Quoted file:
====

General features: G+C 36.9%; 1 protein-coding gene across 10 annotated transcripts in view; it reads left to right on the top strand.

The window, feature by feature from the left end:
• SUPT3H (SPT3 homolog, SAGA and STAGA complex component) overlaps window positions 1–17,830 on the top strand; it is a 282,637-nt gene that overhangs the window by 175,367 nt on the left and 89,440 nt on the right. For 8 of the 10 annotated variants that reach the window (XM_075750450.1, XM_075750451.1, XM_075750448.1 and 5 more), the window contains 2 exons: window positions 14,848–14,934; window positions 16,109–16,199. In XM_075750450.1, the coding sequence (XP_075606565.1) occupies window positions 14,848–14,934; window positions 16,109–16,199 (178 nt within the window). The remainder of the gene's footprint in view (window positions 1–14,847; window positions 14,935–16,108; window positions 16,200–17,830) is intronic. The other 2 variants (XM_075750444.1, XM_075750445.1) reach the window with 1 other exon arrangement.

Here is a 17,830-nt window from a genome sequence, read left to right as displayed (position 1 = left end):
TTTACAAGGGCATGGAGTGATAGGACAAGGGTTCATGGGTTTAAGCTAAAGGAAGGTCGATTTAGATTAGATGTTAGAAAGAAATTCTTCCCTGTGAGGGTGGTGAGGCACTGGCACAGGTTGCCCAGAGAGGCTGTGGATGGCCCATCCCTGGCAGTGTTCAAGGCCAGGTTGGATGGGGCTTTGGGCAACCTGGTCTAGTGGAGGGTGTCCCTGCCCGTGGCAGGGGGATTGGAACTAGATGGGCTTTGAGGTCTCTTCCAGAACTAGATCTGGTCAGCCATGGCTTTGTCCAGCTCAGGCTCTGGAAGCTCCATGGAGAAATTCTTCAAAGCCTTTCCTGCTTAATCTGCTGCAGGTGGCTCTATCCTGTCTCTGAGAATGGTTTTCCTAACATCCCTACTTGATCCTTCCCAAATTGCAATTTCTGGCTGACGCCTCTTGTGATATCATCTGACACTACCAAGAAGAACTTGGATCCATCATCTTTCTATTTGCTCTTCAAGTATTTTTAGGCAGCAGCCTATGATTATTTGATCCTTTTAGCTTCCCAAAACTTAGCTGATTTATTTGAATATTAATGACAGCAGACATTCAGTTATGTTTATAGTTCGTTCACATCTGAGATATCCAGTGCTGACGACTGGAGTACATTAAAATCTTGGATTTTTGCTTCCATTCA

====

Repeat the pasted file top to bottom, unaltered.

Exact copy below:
General features: G+C 36.9%; 1 protein-coding gene across 10 annotated transcripts in view; it reads left to right on the top strand.

The window, feature by feature from the left end:
• SUPT3H (SPT3 homolog, SAGA and STAGA complex component) overlaps window positions 1–17,830 on the top strand; it is a 282,637-nt gene that overhangs the window by 175,367 nt on the left and 89,440 nt on the right. For 8 of the 10 annotated variants that reach the window (XM_075750450.1, XM_075750451.1, XM_075750448.1 and 5 more), the window contains 2 exons: window positions 14,848–14,934; window positions 16,109–16,199. In XM_075750450.1, the coding sequence (XP_075606565.1) occupies window positions 14,848–14,934; window positions 16,109–16,199 (178 nt within the window). The remainder of the gene's footprint in view (window positions 1–14,847; window positions 14,935–16,108; window positions 16,200–17,830) is intronic. The other 2 variants (XM_075750444.1, XM_075750445.1) reach the window with 1 other exon arrangement.

Here is a 17,830-nt window from a genome sequence, read left to right as displayed (position 1 = left end):
TTTACAAGGGCATGGAGTGATAGGACAAGGGTTCATGGGTTTAAGCTAAAGGAAGGTCGATTTAGATTAGATGTTAGAAAGAAATTCTTCCCTGTGAGGGTGGTGAGGCACTGGCACAGGTTGCCCAGAGAGGCTGTGGATGGCCCATCCCTGGCAGTGTTCAAGGCCAGGTTGGATGGGGCTTTGGGCAACCTGGTCTAGTGGAGGGTGTCCCTGCCCGTGGCAGGGGGATTGGAACTAGATGGGCTTTGAGGTCTCTTCCAGAACTAGATCTGGTCAGCCATGGCTTTGTCCAGCTCAGGCTCTGGAAGCTCCATGGAGAAATTCTTCAAAGCCTTTCCTGCTTAATCTGCTGCAGGTGGCTCTATCCTGTCTCTGAGAATGGTTTTCCTAACATCCCTACTTGATCCTTCCCAAATTGCAATTTCTGGCTGACGCCTCTTGTGATATCATCTGACACTACCAAGAAGAACTTGGATCCATCATCTTTCTATTTGCTCTTCAAGTATTTTTAGGCAGCAGCCTATGATTATTTGATCCTTTTAGCTTCCCAAAACTTAGCTGATTTATTTGAATATTAATGACAGCAGACATTCAGTTATGTTTATAGTTCGTTCACATCTGAGATATCCAGTGCTGACGACTGGAGTACATTAAAATCTTGGATTTTTGCTTCCATTCA